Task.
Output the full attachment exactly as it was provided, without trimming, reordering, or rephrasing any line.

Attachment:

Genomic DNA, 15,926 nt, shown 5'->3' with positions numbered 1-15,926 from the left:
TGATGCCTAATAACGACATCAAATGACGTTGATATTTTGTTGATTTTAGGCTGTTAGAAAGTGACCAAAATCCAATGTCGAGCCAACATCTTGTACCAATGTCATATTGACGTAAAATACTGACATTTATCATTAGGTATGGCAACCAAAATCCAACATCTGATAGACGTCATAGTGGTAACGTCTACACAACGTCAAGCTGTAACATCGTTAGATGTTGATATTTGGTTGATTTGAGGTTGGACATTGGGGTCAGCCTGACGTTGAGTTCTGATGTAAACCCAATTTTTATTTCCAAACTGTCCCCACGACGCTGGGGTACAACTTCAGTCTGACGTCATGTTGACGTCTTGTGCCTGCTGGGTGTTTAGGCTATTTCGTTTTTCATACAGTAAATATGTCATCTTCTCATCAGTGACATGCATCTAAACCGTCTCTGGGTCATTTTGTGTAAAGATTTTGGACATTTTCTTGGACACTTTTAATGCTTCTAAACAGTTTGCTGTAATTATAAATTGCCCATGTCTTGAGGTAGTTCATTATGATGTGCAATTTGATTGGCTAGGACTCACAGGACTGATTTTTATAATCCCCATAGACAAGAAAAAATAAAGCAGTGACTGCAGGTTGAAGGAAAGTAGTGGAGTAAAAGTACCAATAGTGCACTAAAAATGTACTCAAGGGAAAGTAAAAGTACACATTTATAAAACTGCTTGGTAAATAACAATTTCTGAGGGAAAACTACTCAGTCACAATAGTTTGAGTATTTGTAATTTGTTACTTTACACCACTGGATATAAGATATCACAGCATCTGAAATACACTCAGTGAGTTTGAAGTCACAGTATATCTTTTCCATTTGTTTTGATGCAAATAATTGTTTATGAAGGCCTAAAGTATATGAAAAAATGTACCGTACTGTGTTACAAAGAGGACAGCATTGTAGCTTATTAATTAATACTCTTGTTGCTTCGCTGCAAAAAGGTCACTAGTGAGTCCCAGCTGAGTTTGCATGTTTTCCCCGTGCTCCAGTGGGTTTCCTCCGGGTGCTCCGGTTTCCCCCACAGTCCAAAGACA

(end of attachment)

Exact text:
Genomic DNA, 15,926 nt, shown 5'->3' with positions numbered 1-15,926 from the left:
TGATGCCTAATAACGACATCAAATGACGTTGATATTTTGTTGATTTTAGGCTGTTAGAAAGTGACCAAAATCCAATGTCGAGCCAACATCTTGTACCAATGTCATATTGACGTAAAATACTGACATTTATCATTAGGTATGGCAACCAAAATCCAACATCTGATAGACGTCATAGTGGTAACGTCTACACAACGTCAAGCTGTAACATCGTTAGATGTTGATATTTGGTTGATTTGAGGTTGGACATTGGGGTCAGCCTGACGTTGAGTTCTGATGTAAACCCAATTTTTATTTCCAAACTGTCCCCACGACGCTGGGGTACAACTTCAGTCTGACGTCATGTTGACGTCTTGTGCCTGCTGGGTGTTTAGGCTATTTCGTTTTTCATACAGTAAATATGTCATCTTCTCATCAGTGACATGCATCTAAACCGTCTCTGGGTCATTTTGTGTAAAGATTTTGGACATTTTCTTGGACACTTTTAATGCTTCTAAACAGTTTGCTGTAATTATAAATTGCCCATGTCTTGAGGTAGTTCATTATGATGTGCAATTTGATTGGCTAGGACTCACAGGACTGATTTTTATAATCCCCATAGACAAGAAAAAATAAAGCAGTGACTGCAGGTTGAAGGAAAGTAGTGGAGTAAAAGTACCAATAGTGCACTAAAAATGTACTCAAGGGAAAGTAAAAGTACACATTTATAAAACTGCTTGGTAAATAACAATTTCTGAGGGAAAACTACTCAGTCACAATAGTTTGAGTATTTGTAATTTGTTACTTTACACCACTGGATATAAGATATCACAGCATCTGAAATACACTCAGTGAGTTTGAAGTCACAGTATATCTTTTCCATTTGTTTTGATGCAAATAATTGTTTATGAAGGCCTAAAGTATATGAAAAAATGTACCGTACTGTGTTACAAAGAGGACAGCATTGTAGCTTATTAATTAATACTCTTGTTGCTTCGCTGCAAAAAGGTCACTAGTGAGTCCCAGCTGAGTTTGCATGTTTTCCCCGTGCTCCAGTGGGTTTCCTCCGGGTGCTCCGGTTTCCCCCACAGTCCAAAGACA